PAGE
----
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Window Flashing – Housewrap over ZIP

user-6651407 | Posted in General Questions on

We will be installing Housewrap over our ZIP system sheathing.

The Housewrap will act as the WRB. Windows already installed and flashed with ZIP tape.

How can we best flash the windows and doors with the addition of the housewrap, since the windows are already installed?

Also, are there moisture issues associated with using two layers of WRB against each other?

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  1. GBA Editor
    Martin Holladay | | #1

    Using housewrap over Zip sheathing doesn't create any moisture issues, as long as the windows and doors are properly flashed.

    Your biggest problem will be at the rough sills. Presumably, the rough sill have sill pans -- probably site-built sill pans made of peel-and-stick flashing. These sill pans must direct the water to the WRB -- in your case, the housewrap. So you will need to lift the peel-and-stick flashing at the window sills -- assuming it is liftable -- so that it laps over the housewrap.

  2. JC72 | | #2


    Not to be an @#!$ but hasn't the OP asked this question in various forms over the past two months?

    I'm beginning to question the sincerity of the OP.

  3. user-6651407 | | #3

    I was trying to find my previous post. I didn't mean to post the same question twice. I finally stumbled upon my prior thread. I do apologize for that. I am sincere. Sorry for any confusion or frustration.

  4. user-6651407 | | #4

    Martin, so I will not need to have the builder remove and re-install the windows? That is the part I was trying to wrap my head around.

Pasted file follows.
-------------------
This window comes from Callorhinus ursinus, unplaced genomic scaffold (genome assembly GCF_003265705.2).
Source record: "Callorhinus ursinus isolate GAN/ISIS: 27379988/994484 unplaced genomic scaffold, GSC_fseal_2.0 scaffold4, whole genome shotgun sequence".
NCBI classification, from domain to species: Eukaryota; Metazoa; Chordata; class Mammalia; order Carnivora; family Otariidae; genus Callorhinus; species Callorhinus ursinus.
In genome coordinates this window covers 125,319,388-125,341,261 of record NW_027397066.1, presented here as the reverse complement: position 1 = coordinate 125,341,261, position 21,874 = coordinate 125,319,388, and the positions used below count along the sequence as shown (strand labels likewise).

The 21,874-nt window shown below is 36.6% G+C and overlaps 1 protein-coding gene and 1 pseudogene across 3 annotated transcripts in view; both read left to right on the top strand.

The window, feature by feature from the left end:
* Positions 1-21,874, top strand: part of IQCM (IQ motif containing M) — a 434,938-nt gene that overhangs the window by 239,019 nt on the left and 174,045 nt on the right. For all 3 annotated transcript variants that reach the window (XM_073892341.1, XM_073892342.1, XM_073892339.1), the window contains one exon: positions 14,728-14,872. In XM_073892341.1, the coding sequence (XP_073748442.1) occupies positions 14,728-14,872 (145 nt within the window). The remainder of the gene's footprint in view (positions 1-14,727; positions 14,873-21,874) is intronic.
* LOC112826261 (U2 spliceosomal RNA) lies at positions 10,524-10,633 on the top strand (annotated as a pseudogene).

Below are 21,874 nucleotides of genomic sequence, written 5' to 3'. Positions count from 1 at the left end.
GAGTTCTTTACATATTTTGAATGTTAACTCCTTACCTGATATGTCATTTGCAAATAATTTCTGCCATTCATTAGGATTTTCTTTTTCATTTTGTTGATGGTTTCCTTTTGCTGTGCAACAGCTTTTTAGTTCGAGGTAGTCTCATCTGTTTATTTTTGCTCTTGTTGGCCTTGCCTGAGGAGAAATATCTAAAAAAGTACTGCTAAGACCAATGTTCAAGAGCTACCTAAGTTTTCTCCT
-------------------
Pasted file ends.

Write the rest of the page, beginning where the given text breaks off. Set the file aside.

5. GBA Editor
    Martin Holladay | | #5

    The answer depends on what type of flashing your builder installed on the rough sills, as well as on the type of windows.

    We need either a more detailed explanation, a photo, or both.

  6. GBA Editor
    Martin Holladay | | #6

    If any GBA readers (including Bridget) want to review the earlier thread on this topic, here is the link:
    ZIP sheathing with asphalt felt: Window and door flashing.

  7. GBA Editor
    Martin Holladay | | #7

    Are these flanged windows or unflanged windows?

  8. user-6651407 | | #8

    Windows, Doors, including rough sills, are presently flashed using ZIP tape. I am unsure if your question above was asking about the brand of windows, but they are ReliaBilt. I am getting differing opinions on if they should be removed in order to properly re-flash.

  9. user-6651407 | | #9

    They are flanged.

  10. GBA Editor
    Martin Holladay | | #10

    First of all, I'm not sure that it's all that important to move your WRB to a new layer.

    But if you really want to do it... you may have to back off the fasteners on the bottom of the window, and investigate where the Zip System tape terminates. You need to lift this Zip System tape, so that it can lap over either (a) the housewrap, or (b) a new piece of flashing tape that laps over the housewrap.

  11. walta100 | | #11


    Can you please help us understand why you have lost faith in your Zip system choice? It would be a rare bird that would suggest that housewrap is more likely to be water proof than Zip.

    Zip system is arguably the best water/ air barrier on the market, you have invested a lot of time and money in the Zip system.

    If your Zip system was so poorly installed that it must be replaced why do you think the same contractor can correctly install housewrap?

    From here your question sounds like “We will be installing a blue tarp over our standing seam copper roof. “

    If you do not trust your WRB aim a garden sprinkler at the Zip for an hour and test it. If your hunch that you have leaks is correct, make the contractor fix them.

    The one thing I now understand about building a house once you have made a choice do not look back, second guessing will only make you crazy. There are a thousand choices ahead of you, embrace the decision you have made and concentrate on the next choice you must make.